KagameThe United States government has denounced ongoing efforts by Rwandan President, Paul Kagame to run for third term of office next year, saying it is “deeply disappointed”.

According to a statement issued by the spokesperson for the US  Department of State, John Kirby, the White House argues that  constitutional transitions of power are essential for strong democracies and that efforts by incumbents to change rules to stay in power weaken democratic institutions.

Kagame’s decision to take a third shot at the Rwandan presidency, it stressed, “ignores an historic opportunity to reinforce and solidify the democratic institutions the Rwandan people have for more than 20 years laboured so hard to establish”.

The statement read further: “We are particularly concerned by changes that favour one individual over the principle of democratic transitions.

“As Rwanda moves toward local elections this year, presidential elections next year, and parliamentary elections in 2018, we call upon the Government of Rwanda to ensure and respect the rights of its citizens to exercise their freedom of expression, conscience, and peaceful assembly — the hallmarks of true democracies.

“The United States remains committed to supporting the free and full participation of the Rwandan people in the electoral processes ahead.”

Kagame’s controversial third term plot recently secured a much needed constitutional backing when the citizens voted overwhelmingly in last Month’s referendum which cleared the legal mine field.

The adjustment of the presidential term rules was done despite the unfolding political crisis in neighbouring Burundi.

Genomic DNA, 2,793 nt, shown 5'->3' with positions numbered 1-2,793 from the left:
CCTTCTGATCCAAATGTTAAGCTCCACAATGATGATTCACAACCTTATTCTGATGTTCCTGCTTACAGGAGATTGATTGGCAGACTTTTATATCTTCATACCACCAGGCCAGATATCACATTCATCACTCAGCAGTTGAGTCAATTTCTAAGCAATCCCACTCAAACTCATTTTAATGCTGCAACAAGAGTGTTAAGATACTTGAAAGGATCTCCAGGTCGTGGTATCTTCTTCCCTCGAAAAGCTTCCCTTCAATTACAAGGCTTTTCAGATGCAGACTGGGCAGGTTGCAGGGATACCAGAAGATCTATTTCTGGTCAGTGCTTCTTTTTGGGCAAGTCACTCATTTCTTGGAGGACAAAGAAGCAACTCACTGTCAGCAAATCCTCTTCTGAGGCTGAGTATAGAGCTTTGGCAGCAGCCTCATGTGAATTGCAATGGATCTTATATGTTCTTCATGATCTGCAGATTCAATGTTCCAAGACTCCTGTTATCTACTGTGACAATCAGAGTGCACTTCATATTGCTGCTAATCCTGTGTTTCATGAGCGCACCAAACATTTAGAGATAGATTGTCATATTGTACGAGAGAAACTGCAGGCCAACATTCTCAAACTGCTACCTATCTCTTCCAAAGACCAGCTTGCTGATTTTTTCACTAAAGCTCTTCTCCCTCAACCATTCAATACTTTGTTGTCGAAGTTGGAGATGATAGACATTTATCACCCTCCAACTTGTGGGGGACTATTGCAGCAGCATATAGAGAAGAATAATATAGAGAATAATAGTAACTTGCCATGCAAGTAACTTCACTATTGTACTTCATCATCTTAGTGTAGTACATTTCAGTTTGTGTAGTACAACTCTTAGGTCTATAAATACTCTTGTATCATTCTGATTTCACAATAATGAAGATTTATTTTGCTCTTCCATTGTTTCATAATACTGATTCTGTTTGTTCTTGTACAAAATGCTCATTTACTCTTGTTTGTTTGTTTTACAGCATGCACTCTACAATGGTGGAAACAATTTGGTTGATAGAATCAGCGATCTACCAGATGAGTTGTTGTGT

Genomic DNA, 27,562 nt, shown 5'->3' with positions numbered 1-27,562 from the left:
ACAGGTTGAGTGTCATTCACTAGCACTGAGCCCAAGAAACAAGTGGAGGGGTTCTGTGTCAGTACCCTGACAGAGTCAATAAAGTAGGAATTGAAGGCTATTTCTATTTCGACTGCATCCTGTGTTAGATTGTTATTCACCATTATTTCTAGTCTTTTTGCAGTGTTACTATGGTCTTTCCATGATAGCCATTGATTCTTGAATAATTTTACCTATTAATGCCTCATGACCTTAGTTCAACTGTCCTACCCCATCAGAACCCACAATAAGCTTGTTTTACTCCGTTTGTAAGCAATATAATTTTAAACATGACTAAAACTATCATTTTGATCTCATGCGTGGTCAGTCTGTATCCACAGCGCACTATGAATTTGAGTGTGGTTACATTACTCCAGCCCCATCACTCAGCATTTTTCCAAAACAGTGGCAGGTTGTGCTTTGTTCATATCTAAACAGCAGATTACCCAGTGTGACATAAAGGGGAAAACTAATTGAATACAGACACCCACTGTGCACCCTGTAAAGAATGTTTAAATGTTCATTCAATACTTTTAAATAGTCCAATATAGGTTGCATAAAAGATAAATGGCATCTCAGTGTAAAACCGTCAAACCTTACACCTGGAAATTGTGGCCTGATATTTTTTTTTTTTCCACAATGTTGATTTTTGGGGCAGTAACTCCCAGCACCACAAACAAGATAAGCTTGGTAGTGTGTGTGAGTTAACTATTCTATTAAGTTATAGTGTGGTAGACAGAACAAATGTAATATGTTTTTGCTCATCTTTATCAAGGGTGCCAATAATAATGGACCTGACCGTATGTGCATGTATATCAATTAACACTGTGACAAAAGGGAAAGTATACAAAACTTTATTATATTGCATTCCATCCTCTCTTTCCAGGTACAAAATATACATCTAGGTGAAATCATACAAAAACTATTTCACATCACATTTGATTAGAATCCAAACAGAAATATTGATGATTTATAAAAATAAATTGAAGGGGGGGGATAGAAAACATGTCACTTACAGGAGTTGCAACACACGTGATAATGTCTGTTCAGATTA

At least 200 people have died and tens of thousands have left the country after months of violence and protests since President Pierre Nkurunziza declared he would seek a third term in office, which he then won in a contested vote in July.

Mr. Nkurunziza, a former Hutu rebel leader, became Burundi’s first democratically elected president after its civil war, but is now reluctant to leave power.

In similar move, Mr. Kagame recently gave a speech pointedly critical of Mr. Nkurunziza, saying he was allowing his people to die. “No one knows where he is, no one can talk to him, how he leads his people, people are dying every day, dead bodies are being dragged on the streets every day,” Kagame said.

In October, Congo Democratic Republic voted in a referendum which cleared its 72-year old President, Denis Sassou Nguesso, to legally stand for a third consecutive term in this year’s election.

In October 2014, Burkina Faso’s leader of 27 years, Blaise Campaore was toppled, amid violent protests as he made to stay put in office.

By Olisemeka Obeche (with agency reports)

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